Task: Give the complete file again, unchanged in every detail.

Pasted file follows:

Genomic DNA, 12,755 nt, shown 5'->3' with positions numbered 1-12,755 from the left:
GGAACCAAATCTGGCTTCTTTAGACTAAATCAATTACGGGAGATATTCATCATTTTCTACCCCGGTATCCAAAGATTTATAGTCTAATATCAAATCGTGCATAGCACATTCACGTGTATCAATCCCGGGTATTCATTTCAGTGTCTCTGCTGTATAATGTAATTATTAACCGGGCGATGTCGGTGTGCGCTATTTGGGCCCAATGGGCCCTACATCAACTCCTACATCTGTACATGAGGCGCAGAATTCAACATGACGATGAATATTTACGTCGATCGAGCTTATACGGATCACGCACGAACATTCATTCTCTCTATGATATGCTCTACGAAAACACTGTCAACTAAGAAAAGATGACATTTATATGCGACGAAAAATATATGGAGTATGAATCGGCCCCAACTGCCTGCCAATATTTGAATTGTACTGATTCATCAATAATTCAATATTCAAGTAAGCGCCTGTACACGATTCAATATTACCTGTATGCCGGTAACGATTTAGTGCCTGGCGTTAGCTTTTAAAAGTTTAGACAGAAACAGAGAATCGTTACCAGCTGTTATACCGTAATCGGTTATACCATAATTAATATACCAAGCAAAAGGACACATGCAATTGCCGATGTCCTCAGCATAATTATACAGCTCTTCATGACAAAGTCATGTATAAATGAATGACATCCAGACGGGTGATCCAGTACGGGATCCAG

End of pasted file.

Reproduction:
Genomic DNA, 12,755 nt, shown 5'->3' with positions numbered 1-12,755 from the left:
GGAACCAAATCTGGCTTCTTTAGACTAAATCAATTACGGGAGATATTCATCATTTTCTACCCCGGTATCCAAAGATTTATAGTCTAATATCAAATCGTGCATAGCACATTCACGTGTATCAATCCCGGGTATTCATTTCAGTGTCTCTGCTGTATAATGTAATTATTAACCGGGCGATGTCGGTGTGCGCTATTTGGGCCCAATGGGCCCTACATCAACTCCTACATCTGTACATGAGGCGCAGAATTCAACATGACGATGAATATTTACGTCGATCGAGCTTATACGGATCACGCACGAACATTCATTCTCTCTATGATATGCTCTACGAAAACACTGTCAACTAAGAAAAGATGACATTTATATGCGACGAAAAATATATGGAGTATGAATCGGCCCCAACTGCCTGCCAATATTTGAATTGTACTGATTCATCAATAATTCAATATTCAAGTAAGCGCCTGTACACGATTCAATATTACCTGTATGCCGGTAACGATTTAGTGCCTGGCGTTAGCTTTTAAAAGTTTAGACAGAAACAGAGAATCGTTACCAGCTGTTATACCGTAATCGGTTATACCATAATTAATATACCAAGCAAAAGGACACATGCAATTGCCGATGTCCTCAGCATAATTATACAGCTCTTCATGACAAAGTCATGTATAAATGAATGACATCCAGACGGGTGATCCAGTACGGGATCCAG